Celebrating Halloween with kids? There’s an app for that

Screenshot from English Singsing’s “Kids Vocabulary Halloween” video.
Screenshot from English Singsing’s “Kids Vocabulary Halloween” video. | YouTube screenshot

Grab your computer or device and let kids experience these educational apps, videos and games with a spooky flair

The month of October can be about much more than just trick-or-treating. Grab your computer or device and let kids experience these educational and fun offerings with a spooky flair.

Halloween has evolved over centuries from a Celtic holiday to a glorified costume party. But it can also be a time to use the fun aspects of the season and learn a little something along the way. There are plenty of videos, apps and games for kids of all ages that are educational and entertaining at the same time.

Story Time

No Halloween would be complete without Charlie Brown and his Great Pumpkin. And Loudcrow Interactive has brought the animated television classic to life in an interactive book. “It’s the Great Pumpkin, Charlie Brown” allows users to create their own Peanuts character, go to Charlie Brown’s Halloween party and choose from millions of costume combinations. The story comes alive as players touch and drag objects, and it features sounds, music and dialogue from the 1966 original. Don’t forget to get the most out of the app by carving a pumpkin, playing Schroeder’s piano and bobbing for apples with your best pal Snoopy. This app is $4.99 for iOS and $2.99 in the Google Play store with in-app purchases.

Recommended for those ages 12 and up, Dave Morris’ Frankenstein is an interactive adaptation of Mary Shelley’s tale of terror. Frankenstein is your guide and you are his adviser as you decide the direction of the story in a choose-your-own-adventure style. The illustrations and text are beautiful and while the story is condensed, the app provides access to the full novel to read as well. The app for iPad and iPhone costs $3.99.


Ghost Typing is a simple game to play online that helps kids practice keyboarding. Words appear on ghosts that come closer and closer. Kids can become typing Ghostbusters as they try to key in the letters that appear before the ghosts get too close.

Surprising people you love by jumping out from a hiding place is an OG Halloween move, which you can do in Toca Boo. This game for iOS and Android costs $3.99 and allows kids to play as a little girl dressed up like a ghost. She can explore a huge, spooky house, hide in tons of places (even the toilet), interact with objects in the house and then scare family members. The ghost can eat things to get bigger scares and must stay out of the light to keep hidden. This game is recommended for kids ages 4 to 11 and aims to help them develop creativity. Plus, they’ll get a giggle out of the outlandish reactions from the characters they scare. App designer Chris Lindgren says this game can provide a great opportunity to talk with kids about emotions and that they are in charge of how they feel.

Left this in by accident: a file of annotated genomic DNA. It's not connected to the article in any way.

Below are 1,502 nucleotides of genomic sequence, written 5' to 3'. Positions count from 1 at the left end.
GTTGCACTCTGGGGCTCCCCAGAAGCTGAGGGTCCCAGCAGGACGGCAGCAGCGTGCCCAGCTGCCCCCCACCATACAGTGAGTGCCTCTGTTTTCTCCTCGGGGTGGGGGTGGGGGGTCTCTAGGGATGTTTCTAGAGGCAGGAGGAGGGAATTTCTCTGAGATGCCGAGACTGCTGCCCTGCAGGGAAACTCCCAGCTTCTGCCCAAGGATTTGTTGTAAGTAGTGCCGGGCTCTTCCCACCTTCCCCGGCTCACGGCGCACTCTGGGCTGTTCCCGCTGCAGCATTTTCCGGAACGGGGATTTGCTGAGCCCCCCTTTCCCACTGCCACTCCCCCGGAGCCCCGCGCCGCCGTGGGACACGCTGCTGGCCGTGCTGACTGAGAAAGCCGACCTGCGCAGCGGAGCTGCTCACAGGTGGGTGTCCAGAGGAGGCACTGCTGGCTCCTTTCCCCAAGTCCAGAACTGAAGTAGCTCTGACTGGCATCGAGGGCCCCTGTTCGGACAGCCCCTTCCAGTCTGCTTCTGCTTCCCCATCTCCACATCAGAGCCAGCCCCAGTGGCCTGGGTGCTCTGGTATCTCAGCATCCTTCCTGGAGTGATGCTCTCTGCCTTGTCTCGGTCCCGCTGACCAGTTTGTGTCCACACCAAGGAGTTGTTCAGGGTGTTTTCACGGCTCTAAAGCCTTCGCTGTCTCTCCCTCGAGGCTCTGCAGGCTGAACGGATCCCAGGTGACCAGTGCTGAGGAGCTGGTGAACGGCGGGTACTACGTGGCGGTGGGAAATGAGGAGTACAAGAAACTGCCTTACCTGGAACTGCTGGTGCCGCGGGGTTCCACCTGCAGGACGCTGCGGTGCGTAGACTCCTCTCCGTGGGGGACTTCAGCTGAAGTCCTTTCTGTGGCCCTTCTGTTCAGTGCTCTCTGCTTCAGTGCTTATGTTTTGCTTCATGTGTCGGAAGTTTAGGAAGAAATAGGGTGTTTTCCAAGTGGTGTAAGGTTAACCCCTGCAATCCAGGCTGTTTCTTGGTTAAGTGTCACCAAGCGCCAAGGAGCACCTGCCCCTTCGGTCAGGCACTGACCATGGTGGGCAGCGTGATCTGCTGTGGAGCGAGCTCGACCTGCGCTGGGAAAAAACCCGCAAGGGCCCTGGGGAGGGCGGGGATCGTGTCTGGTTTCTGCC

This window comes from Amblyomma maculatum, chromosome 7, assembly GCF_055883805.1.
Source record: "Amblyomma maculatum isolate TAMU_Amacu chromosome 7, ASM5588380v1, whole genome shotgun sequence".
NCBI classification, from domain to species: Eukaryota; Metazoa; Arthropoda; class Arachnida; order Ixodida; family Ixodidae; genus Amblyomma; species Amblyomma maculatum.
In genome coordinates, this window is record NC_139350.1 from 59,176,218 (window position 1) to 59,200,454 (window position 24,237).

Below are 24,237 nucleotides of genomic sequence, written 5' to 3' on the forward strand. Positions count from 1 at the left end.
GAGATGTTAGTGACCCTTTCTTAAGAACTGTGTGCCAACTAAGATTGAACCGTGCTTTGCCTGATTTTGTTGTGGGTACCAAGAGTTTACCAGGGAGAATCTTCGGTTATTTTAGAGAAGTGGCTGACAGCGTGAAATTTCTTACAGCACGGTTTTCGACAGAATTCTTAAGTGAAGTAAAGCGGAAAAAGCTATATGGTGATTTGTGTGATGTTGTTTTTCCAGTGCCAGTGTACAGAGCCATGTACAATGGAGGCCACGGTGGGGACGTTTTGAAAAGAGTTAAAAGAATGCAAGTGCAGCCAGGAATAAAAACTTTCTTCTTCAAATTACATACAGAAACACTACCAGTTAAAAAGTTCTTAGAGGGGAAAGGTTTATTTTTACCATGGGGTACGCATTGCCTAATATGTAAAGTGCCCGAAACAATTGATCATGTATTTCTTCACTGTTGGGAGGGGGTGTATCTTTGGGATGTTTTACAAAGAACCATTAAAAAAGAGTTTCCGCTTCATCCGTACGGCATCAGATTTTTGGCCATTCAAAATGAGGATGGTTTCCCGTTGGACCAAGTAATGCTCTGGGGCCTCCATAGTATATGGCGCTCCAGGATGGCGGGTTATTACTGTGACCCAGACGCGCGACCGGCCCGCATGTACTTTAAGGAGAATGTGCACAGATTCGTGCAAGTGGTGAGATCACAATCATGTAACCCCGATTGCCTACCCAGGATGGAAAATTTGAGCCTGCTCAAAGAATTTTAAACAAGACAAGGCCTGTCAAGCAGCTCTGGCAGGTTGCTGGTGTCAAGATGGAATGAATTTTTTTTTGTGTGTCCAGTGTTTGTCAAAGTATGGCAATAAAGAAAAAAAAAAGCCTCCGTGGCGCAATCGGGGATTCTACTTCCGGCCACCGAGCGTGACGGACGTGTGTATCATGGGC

“With your help this can be a chance for your child to learn to manage emotions and become confident when taking on new challenges — useful things in everyday life,” Lindgren explained on the website.

This app costs $3.99 and is available in the App Store, the Google Play store and for Kindle Fire.


Many of the educational videos on YouTube have horribly over-the-top voices to appeal to children, but that can be excruciating for parents’ ears. If you’d like to allow your kids to watch fun and educational videos without needing earplugs for yourself, here are some that will be great for young ones and enjoyable for adults too.

Yoga for kids gets a Halloween vibe from Cosmic Kids Yoga with an episode on its YouTube channel that incorporates basic yoga moves with a story about a little girl who is a witch. It entertains children while getting them to move and stretch their bodies.

English Singsing has a delightful, simple video with the feel of a toddler’s board book to teach kids basic Halloween vocabulary.

For those wanting their children to know the origins of Halloween, try this fascinating video from Peekaboo Kidz. Little ones and their parents can learn all sorts of interesting facts. For instance, did you know Halloween began in Ireland and that Celts carved faces into turnips to light the way to their homes? Only when the tradition came to America did they discover that it was a lot easier on a pumpkin.

And finally, the Annie and Ben YouTube channel has a fun puzzle game where kids help monsters make correct choices about where they live, what they look like and what they eat.

Instead of using Halloween solely as a candy gathering venture, parents can use these apps, videos and games this season to help children learn a little before they rot their teeth out.